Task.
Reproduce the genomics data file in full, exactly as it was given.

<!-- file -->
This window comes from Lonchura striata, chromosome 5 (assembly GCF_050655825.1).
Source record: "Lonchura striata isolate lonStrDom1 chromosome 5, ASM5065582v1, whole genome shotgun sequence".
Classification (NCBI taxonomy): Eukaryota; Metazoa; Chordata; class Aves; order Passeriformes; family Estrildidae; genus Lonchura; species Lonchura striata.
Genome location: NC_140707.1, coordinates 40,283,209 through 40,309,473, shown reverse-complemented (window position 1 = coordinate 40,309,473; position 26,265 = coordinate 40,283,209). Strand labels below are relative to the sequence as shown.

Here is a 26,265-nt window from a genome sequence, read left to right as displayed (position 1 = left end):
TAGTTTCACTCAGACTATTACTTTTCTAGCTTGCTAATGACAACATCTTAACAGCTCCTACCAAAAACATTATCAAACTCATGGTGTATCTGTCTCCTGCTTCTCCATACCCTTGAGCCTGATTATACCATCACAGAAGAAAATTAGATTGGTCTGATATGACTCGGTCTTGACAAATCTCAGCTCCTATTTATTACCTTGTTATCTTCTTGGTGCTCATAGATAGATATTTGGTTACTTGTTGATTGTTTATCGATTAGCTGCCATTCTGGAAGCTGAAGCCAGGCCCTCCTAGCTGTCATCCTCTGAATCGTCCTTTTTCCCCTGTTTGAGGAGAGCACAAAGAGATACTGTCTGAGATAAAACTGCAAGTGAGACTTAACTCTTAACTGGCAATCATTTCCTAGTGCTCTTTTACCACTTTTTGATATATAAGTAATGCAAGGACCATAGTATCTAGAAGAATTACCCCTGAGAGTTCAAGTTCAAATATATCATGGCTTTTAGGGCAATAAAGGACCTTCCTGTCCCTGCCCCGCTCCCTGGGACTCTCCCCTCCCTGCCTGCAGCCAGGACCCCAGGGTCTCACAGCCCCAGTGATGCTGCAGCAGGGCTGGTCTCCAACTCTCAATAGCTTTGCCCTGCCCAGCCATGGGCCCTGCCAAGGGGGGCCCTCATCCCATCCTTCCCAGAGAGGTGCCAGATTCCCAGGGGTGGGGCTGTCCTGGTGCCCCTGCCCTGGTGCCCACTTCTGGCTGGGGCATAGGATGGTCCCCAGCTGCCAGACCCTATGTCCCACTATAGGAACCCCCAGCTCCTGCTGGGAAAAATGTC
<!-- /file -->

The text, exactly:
This window comes from Lonchura striata, chromosome 5 (assembly GCF_050655825.1).
Source record: "Lonchura striata isolate lonStrDom1 chromosome 5, ASM5065582v1, whole genome shotgun sequence".
Classification (NCBI taxonomy): Eukaryota; Metazoa; Chordata; class Aves; order Passeriformes; family Estrildidae; genus Lonchura; species Lonchura striata.
Genome location: NC_140707.1, coordinates 40,283,209 through 40,309,473, shown reverse-complemented (window position 1 = coordinate 40,309,473; position 26,265 = coordinate 40,283,209). Strand labels below are relative to the sequence as shown.

Here is a 26,265-nt window from a genome sequence, read left to right as displayed (position 1 = left end):
TAGTTTCACTCAGACTATTACTTTTCTAGCTTGCTAATGACAACATCTTAACAGCTCCTACCAAAAACATTATCAAACTCATGGTGTATCTGTCTCCTGCTTCTCCATACCCTTGAGCCTGATTATACCATCACAGAAGAAAATTAGATTGGTCTGATATGACTCGGTCTTGACAAATCTCAGCTCCTATTTATTACCTTGTTATCTTCTTGGTGCTCATAGATAGATATTTGGTTACTTGTTGATTGTTTATCGATTAGCTGCCATTCTGGAAGCTGAAGCCAGGCCCTCCTAGCTGTCATCCTCTGAATCGTCCTTTTTCCCCTGTTTGAGGAGAGCACAAAGAGATACTGTCTGAGATAAAACTGCAAGTGAGACTTAACTCTTAACTGGCAATCATTTCCTAGTGCTCTTTTACCACTTTTTGATATATAAGTAATGCAAGGACCATAGTATCTAGAAGAATTACCCCTGAGAGTTCAAGTTCAAATATATCATGGCTTTTAGGGCAATAAAGGACCTTCCTGTCCCTGCCCCGCTCCCTGGGACTCTCCCCTCCCTGCCTGCAGCCAGGACCCCAGGGTCTCACAGCCCCAGTGATGCTGCAGCAGGGCTGGTCTCCAACTCTCAATAGCTTTGCCCTGCCCAGCCATGGGCCCTGCCAAGGGGGGCCCTCATCCCATCCTTCCCAGAGAGGTGCCAGATTCCCAGGGGTGGGGCTGTCCTGGTGCCCCTGCCCTGGTGCCCACTTCTGGCTGGGGCATAGGATGGTCCCCAGCTGCCAGACCCTATGTCCCACTATAGGAACCCCCAGCTCCTGCTGGGAAAAATGTC